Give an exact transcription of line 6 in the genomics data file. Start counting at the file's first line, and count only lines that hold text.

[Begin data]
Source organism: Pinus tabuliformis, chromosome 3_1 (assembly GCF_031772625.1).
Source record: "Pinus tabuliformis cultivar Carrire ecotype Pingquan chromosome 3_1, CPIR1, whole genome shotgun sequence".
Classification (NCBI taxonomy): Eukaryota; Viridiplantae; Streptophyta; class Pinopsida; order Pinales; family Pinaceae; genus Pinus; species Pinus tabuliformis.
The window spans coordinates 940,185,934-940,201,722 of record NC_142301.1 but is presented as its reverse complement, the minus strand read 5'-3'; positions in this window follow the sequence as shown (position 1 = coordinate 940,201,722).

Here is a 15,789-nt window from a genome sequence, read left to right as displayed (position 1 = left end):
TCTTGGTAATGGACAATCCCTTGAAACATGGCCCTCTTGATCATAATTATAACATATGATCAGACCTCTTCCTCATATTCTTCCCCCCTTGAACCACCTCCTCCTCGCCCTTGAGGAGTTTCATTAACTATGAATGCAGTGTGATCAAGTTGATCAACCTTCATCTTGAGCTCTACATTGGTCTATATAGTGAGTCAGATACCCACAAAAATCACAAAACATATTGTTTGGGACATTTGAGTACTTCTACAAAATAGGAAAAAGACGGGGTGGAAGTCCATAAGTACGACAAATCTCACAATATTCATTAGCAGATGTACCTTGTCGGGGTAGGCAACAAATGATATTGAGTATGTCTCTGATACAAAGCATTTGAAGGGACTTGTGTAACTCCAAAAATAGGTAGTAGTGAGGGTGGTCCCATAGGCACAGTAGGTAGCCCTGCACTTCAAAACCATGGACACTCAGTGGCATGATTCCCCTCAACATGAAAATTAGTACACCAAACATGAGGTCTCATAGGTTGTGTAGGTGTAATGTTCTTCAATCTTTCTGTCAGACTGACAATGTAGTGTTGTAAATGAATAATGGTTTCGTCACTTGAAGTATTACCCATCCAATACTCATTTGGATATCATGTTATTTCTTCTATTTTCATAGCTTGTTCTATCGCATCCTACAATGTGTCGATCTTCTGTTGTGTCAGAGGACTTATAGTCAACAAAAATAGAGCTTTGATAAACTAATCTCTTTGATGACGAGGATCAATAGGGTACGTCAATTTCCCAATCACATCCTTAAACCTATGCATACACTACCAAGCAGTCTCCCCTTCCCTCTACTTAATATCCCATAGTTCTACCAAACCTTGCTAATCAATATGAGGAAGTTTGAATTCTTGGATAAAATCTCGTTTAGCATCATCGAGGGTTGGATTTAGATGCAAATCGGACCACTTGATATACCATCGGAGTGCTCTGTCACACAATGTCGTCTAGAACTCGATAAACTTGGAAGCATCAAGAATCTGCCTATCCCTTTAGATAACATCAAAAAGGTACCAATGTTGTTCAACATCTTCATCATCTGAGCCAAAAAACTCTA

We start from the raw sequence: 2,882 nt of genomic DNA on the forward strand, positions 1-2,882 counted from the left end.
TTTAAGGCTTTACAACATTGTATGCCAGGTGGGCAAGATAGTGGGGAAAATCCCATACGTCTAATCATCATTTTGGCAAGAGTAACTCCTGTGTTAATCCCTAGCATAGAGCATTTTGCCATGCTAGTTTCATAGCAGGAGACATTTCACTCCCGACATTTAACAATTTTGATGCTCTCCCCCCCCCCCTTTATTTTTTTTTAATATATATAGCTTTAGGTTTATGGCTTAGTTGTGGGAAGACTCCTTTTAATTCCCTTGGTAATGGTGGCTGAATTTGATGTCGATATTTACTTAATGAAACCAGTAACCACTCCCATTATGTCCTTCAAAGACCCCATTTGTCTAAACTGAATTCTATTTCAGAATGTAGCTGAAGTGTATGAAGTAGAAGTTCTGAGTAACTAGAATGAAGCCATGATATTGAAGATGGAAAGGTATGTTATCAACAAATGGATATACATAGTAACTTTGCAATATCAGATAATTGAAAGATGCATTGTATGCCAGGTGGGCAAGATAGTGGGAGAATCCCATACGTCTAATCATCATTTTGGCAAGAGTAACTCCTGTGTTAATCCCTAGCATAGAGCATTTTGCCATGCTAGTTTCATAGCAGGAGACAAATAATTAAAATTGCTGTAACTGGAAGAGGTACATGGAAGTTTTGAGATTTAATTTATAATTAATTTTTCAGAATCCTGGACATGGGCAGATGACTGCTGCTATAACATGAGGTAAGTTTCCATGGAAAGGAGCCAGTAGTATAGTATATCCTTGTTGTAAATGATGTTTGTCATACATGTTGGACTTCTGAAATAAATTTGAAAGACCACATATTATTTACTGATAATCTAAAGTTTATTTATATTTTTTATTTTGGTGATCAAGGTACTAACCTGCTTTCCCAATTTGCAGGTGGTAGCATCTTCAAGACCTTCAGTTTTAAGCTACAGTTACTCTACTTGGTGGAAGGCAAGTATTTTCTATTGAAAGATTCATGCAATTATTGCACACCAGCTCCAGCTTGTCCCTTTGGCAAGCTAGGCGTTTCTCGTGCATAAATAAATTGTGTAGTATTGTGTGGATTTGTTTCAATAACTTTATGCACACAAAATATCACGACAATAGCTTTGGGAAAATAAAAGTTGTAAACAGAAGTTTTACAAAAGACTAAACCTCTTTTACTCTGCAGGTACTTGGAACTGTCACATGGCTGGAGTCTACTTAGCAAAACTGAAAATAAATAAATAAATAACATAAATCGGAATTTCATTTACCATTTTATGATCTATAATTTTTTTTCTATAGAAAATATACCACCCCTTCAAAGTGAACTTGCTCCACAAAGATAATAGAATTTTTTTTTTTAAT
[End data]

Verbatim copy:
TCTTGGTAATGGACAATCCCTTGAAACATGGCCCTCTTGATCATAATTATAACATATGATCAGACCTCTTCCTCATATTCTTCCCCCCTTGAACCACCTCCTCCTCGCCCTTGAGGAGTTTCATTAACTATGAATGCAGTGTGATCAAGTTGATCAACCTTCATCTTGAGCTCTACATTGGTCTATATAGTGAGTCAGATACCCACAAAAATCACAAAACATATTGTTTGGGACATTTGAGTACTTCTACAAAATAGGAAAAAGACGGGGTGGAAGTCCATAAGTACGACAAATCTCACAATATTCATTAGCAGATGTACCTTGTCGGGGTAGGCAACAAATGATATTGAGTATGTCTCTGATACAAAGCATTTGAAGGGACTTGTGTAACTCCAAAAATAGGTAGTAGTGAGGGTGGTCCCATAGGCACAGTAGGTAGCCCTGCACTTCAAAACCATGGACACTCAGTGGCATGATTCCCCTCAACATGAAAATTAGTACACCAAACATGAGGTCTCATAGGTTGTGTAGGTGTAATGTTCTTCAATCTTTCTGTCAGACTGACAATGTAGTGTTGTAAATGAATAATGGTTTCGTCACTTGAAGTATTACCCATCCAATACTCATTTGGATATCATGTTATTTCTTCTATTTTCATAGCTTGTTCTATCGCATCCTACAATGTGTCGATCTTCTGTTGTGTCAGAGGACTTATAGTCAACAAAAATAGAGCTTTGATAAACTAATCTCTTTGATGACGAGGATCAATAGGGTACGTCAATTTCCCAATCACATCCTTAAACCTATGCATACACTACCAAGCAGTCTCCCCTTCCCTCTACTTAATATCCCATAGTTCTACCAAACCTTGCTAATCAATATGAGGAAGTTTGAATTCTTGGATAAAATCTCGTTTAGCATCATCGAGGGTTGGATTTAGATGCAAATCGGACCACTTGATATACCATCGGAGTGCTCTGTCACACAATGTCGTCTAGAACTCGATAAACTTGGAAGCATCAAGAATCTGCCTATCCCTTTAGATAACATCAAAAAGGTACCAATGTTGTTCAACATCTTCATCATCTGAGCCAAAAAACTCTA